On Thursday, May 26, the House and Senate met to vote on Committee of Conference reports. The Committee of Conference process is used to reconcile differences between differing version of the same bill. For example, if the House passes a bill. The Senate must hold a hearing on the same bill. If they amend the bill, there would now be two differing versions of the same piece of legislation. Committees of Conference allow for Representatives and Senators to discuss their separate versions and determine if a compromise can be reached. If a compromise is reached, the entire House and Senate must separately vote to approve the compromise. Once a Committee of Conference report is approved by both bodies, the bill heads to the Governor. If either body does not approve the compromise, the bill is defeated.
One of the bills on which we had been providing updates went through the committee of conference process. HB 1503 was originally introduced provide clarity for how the state would regulate “blockchain tokens”. Supporters want to provide clarity on how the industry should be regulated in the state and ensure, where appropriate, they would exempt from existing state securities regulations. Originally, the bill was about 1 page in length. However, as the legislative process moved along, the bill was amended to use the existing Uniform Commercial Code (UCC) as the basis for regulatory structure. This required numerous revisions to the existing statutes which incorporate the UCC. The bill grew to over 50 pages in length when these changes were made. The House and Senate both endorsed this concept. The reason for the Committee of Conference was due to the inclusion of a Senate amendment relative to the use of domestic steel in state procurement projects. The House had rejected a similar proposal earlier in the session. Earlier in May, the Senate added the language relative to steel, which then created the need for the committee of conference. Ultimately, a compromise was developed and it was approved by the House and Senate. We will have to see what Governor Sununu decides to do with the bill once it reaches his desk.
We had also been keeping NAIFA members updated regarding the New Hampshire Insurance Department’s proposed rules to repeal existing rate caps on long term care policies. The genesis for the rules is a NH Supreme Court decision which stated that the rules which enabled a cap were no longer enforceable. It appears those rules will go before the Joint Legislative Committee on Administrative Rules (JLCAR) in June. Unfortunately, the technical nature of the rulemaking process and NH Supreme Court limit JLCAR’s ability to do anything other than approve the rules. Moving forward, it will be interesting to see how carriers respond to the repeal of the existing caps. If you did not have a chance to review the previous webinar regarding the rules, we have included the link again: New Hampshire Insurance Department webinar on Long Term Care (LTC) insurance premium rate increases - YouTube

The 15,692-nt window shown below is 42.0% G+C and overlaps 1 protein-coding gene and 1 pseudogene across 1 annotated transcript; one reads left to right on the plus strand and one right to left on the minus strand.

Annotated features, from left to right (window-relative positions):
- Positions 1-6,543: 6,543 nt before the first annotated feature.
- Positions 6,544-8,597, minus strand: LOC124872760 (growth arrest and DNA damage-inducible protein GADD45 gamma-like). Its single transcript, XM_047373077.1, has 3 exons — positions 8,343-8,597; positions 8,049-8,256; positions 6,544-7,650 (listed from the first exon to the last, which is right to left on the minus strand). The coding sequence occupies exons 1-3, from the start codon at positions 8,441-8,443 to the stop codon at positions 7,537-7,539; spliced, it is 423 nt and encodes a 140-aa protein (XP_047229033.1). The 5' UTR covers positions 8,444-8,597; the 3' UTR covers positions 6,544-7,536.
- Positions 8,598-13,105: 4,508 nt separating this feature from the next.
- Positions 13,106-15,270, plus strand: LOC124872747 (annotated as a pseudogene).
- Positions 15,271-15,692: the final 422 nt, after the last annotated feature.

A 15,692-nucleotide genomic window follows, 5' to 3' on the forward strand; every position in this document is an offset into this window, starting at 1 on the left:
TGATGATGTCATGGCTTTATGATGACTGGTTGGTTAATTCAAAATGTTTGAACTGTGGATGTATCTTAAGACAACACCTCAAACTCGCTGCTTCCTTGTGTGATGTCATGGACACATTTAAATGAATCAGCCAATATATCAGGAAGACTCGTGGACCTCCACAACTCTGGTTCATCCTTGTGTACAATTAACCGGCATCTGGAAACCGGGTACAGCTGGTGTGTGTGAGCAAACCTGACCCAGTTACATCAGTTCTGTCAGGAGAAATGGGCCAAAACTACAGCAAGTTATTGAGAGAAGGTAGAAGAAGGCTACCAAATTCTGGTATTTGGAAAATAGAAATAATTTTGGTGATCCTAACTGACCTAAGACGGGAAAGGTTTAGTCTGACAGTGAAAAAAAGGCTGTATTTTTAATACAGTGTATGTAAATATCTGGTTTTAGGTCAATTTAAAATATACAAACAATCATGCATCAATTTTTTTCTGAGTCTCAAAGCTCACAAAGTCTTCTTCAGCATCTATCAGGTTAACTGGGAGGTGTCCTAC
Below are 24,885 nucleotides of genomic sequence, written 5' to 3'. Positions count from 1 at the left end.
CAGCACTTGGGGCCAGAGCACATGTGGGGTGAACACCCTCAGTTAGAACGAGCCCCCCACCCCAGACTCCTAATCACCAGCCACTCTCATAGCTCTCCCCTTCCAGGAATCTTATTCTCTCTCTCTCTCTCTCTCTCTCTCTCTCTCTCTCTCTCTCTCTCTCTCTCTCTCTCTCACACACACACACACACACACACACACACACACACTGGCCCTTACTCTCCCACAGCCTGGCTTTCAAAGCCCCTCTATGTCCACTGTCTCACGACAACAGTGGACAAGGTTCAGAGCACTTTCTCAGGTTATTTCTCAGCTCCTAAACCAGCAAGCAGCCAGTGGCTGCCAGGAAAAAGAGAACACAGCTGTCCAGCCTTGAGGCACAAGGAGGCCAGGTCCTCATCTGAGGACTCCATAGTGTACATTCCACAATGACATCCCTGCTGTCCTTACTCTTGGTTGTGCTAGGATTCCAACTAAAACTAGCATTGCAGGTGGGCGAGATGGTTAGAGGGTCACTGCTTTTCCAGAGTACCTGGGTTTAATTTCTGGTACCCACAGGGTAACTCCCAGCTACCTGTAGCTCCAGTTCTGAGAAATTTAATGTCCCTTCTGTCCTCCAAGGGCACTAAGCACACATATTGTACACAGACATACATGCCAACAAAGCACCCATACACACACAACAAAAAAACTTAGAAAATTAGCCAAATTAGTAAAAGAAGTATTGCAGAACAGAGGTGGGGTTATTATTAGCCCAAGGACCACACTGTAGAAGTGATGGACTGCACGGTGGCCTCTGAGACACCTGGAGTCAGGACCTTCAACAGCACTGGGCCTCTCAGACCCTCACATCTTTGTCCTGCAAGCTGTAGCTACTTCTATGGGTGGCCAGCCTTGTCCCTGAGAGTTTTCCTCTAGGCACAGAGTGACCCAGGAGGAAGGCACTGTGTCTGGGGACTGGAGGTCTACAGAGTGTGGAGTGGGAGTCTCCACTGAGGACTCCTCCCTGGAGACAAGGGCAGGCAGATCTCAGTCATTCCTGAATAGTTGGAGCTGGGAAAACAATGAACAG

Throughout the legislative session, it was clear there were portions of the House Republican Majority who wanted to repeal the voluntary state-run program to provide family leave. The State of NH has received responses to an RFP to move forward with implementation after the parameters of the plan were passed in the 2021 session. The House passed legislation (HB 1165) which would have repealed the program. The Senate ended up sending the bill to “interim study”. This essentially kills the bill for the session. Moving forward, we will monitor the implementation process and future attempts to amend or repeal the program.
2022 is a state election year. It was also a year in which the Legislature must update the districts for Congress, Executive Council, State Senate, and State House of Representatives. To date, the new districts for Executive Council, State Senate and State House have been signed into law. Governor Sununu and Republican Leadership in the House and Senate were unable to agree on redrawn districts for the 2 Congressional seats. Sununu stated he did not want any map to create changes which could be viewed as too partisan. He vowed to veto plans which did not meet his standard. As such, the redistricting for Congress will now be drawn by the NH Supreme Court. The final version will be developed outside of the legislative process. For the 2022 election, the filing period runs from June 1 to June 10. To date, 8 of the 24 State Senators will not be seeking re-election. That means before any ballots are cast in fall, there will be at least 1/3 of the Senate will be new. Also, there are numerous long term House members of both parties that have indicated they will not be seeking to return. The Legislature could look very different next session.